By: Jason Smith, general manager of TBM Brakes
One of the major questions we get is why do the wheels spin so freely in our brake kits?
First of all, a wheel should spin freely. There is some drag in the bearings, the seals, and hubs that will prevent the wheel from spinning slightly, but in general, the wheel should spin. So the question is, what is preventing the wheel from spinning on certain applications? When the wheel is not spinning freely, its typically due to brake drag. Brake drag is often the result of a few different issues.
One can be residual pressure in the brake system, possibly coming from a bad master cylinder. In this case, the fluid is either unable to flow back into the master cylinder reservoir quickly enough, so it’s building up pressure in the system, or the pushrod or piston in the maser cylinder might not be retracting all the way, in turn not allowing fluid to flow back properly.
Another possible issue is the pedal not pulling the pushrod all the way back, in which case a return spring would be needed to make sure the pedal pulls the pushrod back, preventing any residual pressure in the brake system.
Another cause of drag could be that the calipers are not mounted parallel or square to the rotor. This is when shimming and/or spacing the caliper is critical. You want to make sure the caliper is perfectly parallel to the rotor. If it is not, it will twist under load, and that twisting can cause the pistons to get wedged in the bores, in turn are preventing them from moving in and out of the bores properly, which results in them hanging up and dragging.
Another cause could be the rotor no longer being flat (or wasn’t flat to begin with). If the rotor is warped, the wheel won’t spin freely, and the rotor won’t spin freely in the caliper. You could also have built up pad transfer material on the rotor. If pad material hasn’t been transferred evenly on the rotor, that will result in the rotor appearing to be unflat. In this case you may want to scuff the rotors and start with a clean, new surface.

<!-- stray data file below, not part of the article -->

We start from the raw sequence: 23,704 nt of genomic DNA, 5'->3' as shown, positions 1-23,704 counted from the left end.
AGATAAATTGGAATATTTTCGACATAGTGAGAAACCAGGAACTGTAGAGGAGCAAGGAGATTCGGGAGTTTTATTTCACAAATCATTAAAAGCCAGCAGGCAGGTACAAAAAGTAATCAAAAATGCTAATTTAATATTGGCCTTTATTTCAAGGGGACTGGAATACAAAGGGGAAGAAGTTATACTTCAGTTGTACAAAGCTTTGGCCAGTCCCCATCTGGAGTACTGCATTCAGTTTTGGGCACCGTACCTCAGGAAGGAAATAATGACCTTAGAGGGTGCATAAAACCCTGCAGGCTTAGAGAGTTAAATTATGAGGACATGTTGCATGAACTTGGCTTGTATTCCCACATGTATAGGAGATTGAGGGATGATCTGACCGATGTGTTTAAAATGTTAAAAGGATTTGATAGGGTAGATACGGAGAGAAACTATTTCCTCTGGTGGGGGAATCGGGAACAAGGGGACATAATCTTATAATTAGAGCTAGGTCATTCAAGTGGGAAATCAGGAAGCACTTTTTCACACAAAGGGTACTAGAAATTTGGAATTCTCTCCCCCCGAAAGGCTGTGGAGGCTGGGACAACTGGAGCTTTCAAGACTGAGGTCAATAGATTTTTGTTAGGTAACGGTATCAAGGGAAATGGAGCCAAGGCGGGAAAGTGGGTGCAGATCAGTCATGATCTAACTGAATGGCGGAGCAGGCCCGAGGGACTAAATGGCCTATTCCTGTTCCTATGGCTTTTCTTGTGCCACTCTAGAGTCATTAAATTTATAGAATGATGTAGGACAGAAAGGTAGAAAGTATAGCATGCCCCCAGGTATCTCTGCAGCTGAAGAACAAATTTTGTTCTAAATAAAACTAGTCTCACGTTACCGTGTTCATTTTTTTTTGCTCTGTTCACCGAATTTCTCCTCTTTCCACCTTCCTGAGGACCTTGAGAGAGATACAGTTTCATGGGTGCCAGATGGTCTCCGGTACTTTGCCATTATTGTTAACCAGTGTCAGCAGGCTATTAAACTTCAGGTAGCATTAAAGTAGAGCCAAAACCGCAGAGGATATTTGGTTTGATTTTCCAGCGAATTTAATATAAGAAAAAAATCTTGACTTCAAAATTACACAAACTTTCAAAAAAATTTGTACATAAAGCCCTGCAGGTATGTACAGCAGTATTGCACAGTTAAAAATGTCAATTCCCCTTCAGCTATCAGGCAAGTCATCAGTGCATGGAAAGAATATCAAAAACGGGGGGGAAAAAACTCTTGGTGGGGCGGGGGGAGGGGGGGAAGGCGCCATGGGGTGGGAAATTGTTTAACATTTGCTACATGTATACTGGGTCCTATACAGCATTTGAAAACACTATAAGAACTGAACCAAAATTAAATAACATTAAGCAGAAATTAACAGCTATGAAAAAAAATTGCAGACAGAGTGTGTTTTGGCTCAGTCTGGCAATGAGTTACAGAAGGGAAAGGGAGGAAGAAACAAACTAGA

Another cause could be the caliper mounting brackets not being flat, or being weak, and flexing under load, causing the caliper(s) to bind up, resulting in one or more pistons being locked in the bores.
But one of the major reasons you see brake drag is due to the caliper flexing. If the caliper is flexing, it causes a few different issues. When a caliper us under pressure and flexing open, the pistons are no longer parallel with the pad and the rotor, and they tend to wedge themselves in the bores resulting in brake drag. This also wastes line pressure on fatiguing material, rather than allowing it to be used towards clamping force. When the calipers flexes open too far, the seal(s) can’t combat that flex, and can’t pull back the piston far enough.
At TBM we pride ourselves on delivering an extremely ridged caliper. With a rigid caliper, when the brake system is under pressure the caliper won’t move, resulting in a more consistent clamping force. This maximizes stopping power because you’re utilizing all possible line pressure and clamping force, which won’t fatigue material. Because the caliper is not flexing, the seal is able to do its job and pull back the piston 10-12 thousandths, giving you a free running, zero drag system. If you have a caliper that is flexing 60, 70, 80 thousandths, no O-ring can combat that and pull those pistons back, therefore the calipers will inevitably drag. So when we’re delivering a brake system, it is all built around having an extremely rigid calipers. This is what allows TBM Brakes to deliver a free running, zero drag system.